• In the decades that followed the Civil War, particularly in the early years of the 20th century, the history of the conflict was essentially rewritten nationwide to portray the Confederacy not as traitorous army fighting to perpetuate slavery, but as a band of heroic soldiers battling against northern aggression. 
    • This whitewashing of history, often referred to as the "Lost Cause of the Confederacy," led monuments to Confederate generals and soldiers to be erected in cities nationwide. 
    • In recent years, there's been a growing public debate over whether it's appropriate to publicly memorialize leaders of an army that fought in favor of slavery, and many cities have begun to take such monuments down.
    • There's also been a debate over the Confederate flag and whether it's a symbol of heritage, as proponents of the displaying the flag claim, or a symbol of hate. 
  • The Civil War did not just change American society, it also changed the way conflicts were fought and recorded. 



World War I (1914-1917)

The US entered World War I in 1917, years after fighting erupted in Europe, and held off on getting involved until public sentiment began to shift after the sinking of the Lusitania passenger ship by a German U-boat and the infamous Zimmerman Telegram. But the bloody conflict still scarred a generation of Americans, and set the stage for World War II to occur barely two decades later.

The consequences of World War I:  

  • Over 116,000 US service members were killed in World War I, including over 53,000 in battle. There were nearly 40 million casualties worldwide. 
    • The war left many soldiers with what was known as "shell shock" at the time. Today, we refer to this as Post-Traumatic Stress Disorder (PTSD).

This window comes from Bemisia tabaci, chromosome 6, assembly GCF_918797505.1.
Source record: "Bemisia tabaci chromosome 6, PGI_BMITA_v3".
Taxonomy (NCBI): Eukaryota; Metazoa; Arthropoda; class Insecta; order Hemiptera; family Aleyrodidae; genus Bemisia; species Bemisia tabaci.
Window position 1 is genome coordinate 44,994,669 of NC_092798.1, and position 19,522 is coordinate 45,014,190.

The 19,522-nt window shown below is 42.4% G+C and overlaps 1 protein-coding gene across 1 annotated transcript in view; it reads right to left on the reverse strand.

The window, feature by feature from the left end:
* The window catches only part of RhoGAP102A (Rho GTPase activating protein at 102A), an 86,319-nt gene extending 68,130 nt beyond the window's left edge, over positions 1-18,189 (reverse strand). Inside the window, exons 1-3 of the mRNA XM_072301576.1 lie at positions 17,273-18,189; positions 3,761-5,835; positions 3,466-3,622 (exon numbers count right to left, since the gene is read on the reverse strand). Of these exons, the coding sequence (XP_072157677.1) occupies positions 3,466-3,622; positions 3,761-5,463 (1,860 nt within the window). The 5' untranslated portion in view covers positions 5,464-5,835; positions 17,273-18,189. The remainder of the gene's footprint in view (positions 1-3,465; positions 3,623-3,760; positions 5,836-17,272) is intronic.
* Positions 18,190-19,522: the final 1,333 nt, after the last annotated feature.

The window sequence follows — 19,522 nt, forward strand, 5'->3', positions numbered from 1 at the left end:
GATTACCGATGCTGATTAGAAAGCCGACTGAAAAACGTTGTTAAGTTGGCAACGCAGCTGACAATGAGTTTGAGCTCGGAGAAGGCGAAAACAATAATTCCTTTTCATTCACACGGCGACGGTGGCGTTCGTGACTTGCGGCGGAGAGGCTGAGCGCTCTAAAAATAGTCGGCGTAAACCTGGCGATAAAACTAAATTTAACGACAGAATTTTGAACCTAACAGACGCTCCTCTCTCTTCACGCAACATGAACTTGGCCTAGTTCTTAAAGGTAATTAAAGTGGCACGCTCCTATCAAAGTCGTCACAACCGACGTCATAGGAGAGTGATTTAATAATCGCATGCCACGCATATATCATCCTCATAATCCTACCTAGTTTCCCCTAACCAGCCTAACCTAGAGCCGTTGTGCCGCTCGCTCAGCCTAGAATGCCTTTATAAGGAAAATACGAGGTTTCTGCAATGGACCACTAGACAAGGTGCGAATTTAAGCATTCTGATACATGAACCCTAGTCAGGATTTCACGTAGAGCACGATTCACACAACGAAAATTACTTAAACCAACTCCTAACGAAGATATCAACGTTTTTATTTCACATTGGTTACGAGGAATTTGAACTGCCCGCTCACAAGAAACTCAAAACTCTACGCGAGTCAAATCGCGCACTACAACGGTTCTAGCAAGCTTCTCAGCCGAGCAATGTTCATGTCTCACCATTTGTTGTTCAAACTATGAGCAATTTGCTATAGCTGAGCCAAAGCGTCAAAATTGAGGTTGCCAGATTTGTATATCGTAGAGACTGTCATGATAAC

• Congress voted to declare war against Germany in April 1917. It was only the fourth time the US had voted to declare war in its history. In doing so, the US reinstituted the draft and greatly expanded the size of its military. 
    • A system of conscription was introduced after Congress passed the Selective Service Act in May 1917. Roughly 2.8 million men were drafted into the US armed forces as a result. 
    • The US mobilized over 4 million people in total over the course of the war (there were roughly 4.7 million service members worldwide). 
  • Many historians argue that if the US not entered the war then Germany would've won. 
    • America's entry into the war did not only mean it sent soldiers to fight and die, it also led to a massive economic contribution: the US loaned roughly $7 billion to the Allies from 1917 to the end of the conflict. 
  • The war led to many technological innovations, and saw new weapons introduced on the battlefield: tanks, poison gas, drones.
    • The war also led to the introduction and widespread implementation of Daylight Saving Time, among other societal changes (including popularizing wristwatches and the zipper). 
  • The conflict also changed aviation forever, as it was the first time powered aircraft were widely used in warfare. 
  • The war led President Woodrow Wilson to propose the League of Nations, the precursor to the United Nations. The US never joined because of isolanist lawmakers, and the organization failed to prevent another world war. 
  • In the years that closely followed the end of the war, the US saw a wave of social changes, including women's suffrage in 1920.
  • The end of the war also led to the collapse of major empires that had ruled over regions for centuries, including the Ottoman Empire.
    • This led Western powers to partition the Middle East. But they largely ignored the region's complexities and the map they drew would end up inciting and inflaming divisions that continue to trouble the Middle East (and US interests there) to this day.